Welcome, participants in the Ultimate Blog Challenge! Today is my Civil War Sunday feature.
Recently, I blogged about the penmanship of the first doctor by the side of the shot President Lincoln on the fateful night in April, 1865. He was in the theater, witnessed the assassination, and held Lincoln's hand so that the blinded Lincoln would know he was not alone as he lay dying.
I got to thinking: when did the last eyewitness to Lincoln's assassination die? The answer surprised me.
The last living eyewitness to Lincoln's assassination was born in 1860 and died in April of 1956, 3 days short of the anniversary of Lincoln's death. Two months before his death, on February 9, 1956 he appeared on a CBS nighttime game show called I've Got a Secret. His name was Samuel Seymour.
I am fortunate that I grew up when some witnesses to the Civil War were still alive. The last verified Union veteran died several months after Seymour, in August 1956, at the age of 109. For Confederates, the records are murkier, for a number of reasons. I remember the centennial of the Civil War. I realize that, for many of my readers, all of this is "old history". In my opinion, though, survivors are our link to history.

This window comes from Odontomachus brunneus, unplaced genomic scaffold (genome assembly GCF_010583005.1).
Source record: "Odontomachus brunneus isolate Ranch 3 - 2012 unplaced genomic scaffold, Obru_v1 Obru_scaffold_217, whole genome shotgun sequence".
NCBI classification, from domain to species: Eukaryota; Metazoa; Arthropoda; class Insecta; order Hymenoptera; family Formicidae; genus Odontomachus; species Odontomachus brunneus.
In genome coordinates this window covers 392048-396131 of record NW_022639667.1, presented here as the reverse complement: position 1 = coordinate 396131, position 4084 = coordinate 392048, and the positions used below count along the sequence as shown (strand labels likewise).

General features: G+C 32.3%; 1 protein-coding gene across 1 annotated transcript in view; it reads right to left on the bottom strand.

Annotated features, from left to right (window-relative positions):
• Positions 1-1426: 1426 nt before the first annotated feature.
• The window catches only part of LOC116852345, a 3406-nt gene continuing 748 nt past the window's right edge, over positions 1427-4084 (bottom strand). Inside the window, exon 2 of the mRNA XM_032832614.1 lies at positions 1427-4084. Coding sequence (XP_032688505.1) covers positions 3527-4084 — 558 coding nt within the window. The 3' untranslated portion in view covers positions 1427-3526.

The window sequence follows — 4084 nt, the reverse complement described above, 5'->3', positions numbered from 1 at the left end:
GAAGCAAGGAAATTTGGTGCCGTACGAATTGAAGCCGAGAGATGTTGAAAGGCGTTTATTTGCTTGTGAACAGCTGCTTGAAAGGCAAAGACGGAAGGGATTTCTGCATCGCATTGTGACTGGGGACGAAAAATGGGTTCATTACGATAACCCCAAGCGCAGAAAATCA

Consider the older man in the video above. He was born on March 26, 1860, a little over a year before the United States Civil War started. Slavery was legal when he was born. People traveled by horse. No antibiotics were known, and battlefield doctors commonly used amputation to save lives. No commercial power stations, no electric appliances to make lives easier. Communication was still slow. Photography existed but in a primitive state.
Mr Seymour is a bridge to the past. From Ford's Theatre his life eventually took him onto network TV. Now, we can see his testimony over the Internet on You Tube. His story also appears in a book called "We Saw Lincoln Shot: One Hundred Eyewitness Accounts" published in 1995.
Now, as a famous radio broadcaster used to say - time for The Rest of the Story.
At the beginning of the video, host Gary Moore reveals that Mr. Seymour had fallen down in his New York hotel but decided to appear on the show anyway. Mr. Seymour had made a trip from his home in Arlington, Virginia to appear on the show. Ironically, the fall may have hastened his death (according to sources I read online).
We bloggers would do well to heed Paul Harvey, who made "The Rest of the Story" famous. Our blogs must always be interesting - and we would do well to approach a story from different angles.
Finally (in case you were wondering), the first questioner of Mr. Seymour is not Matt Damon, but rather a 50's and 60's game show staple by the name of Bill Cullen. But if you put glasses on Mr. Damon, wouldn't he look just like a young Bill Cullen?
Do you have a friend or relative who was (or were you) an eyewitness to an event that changed history?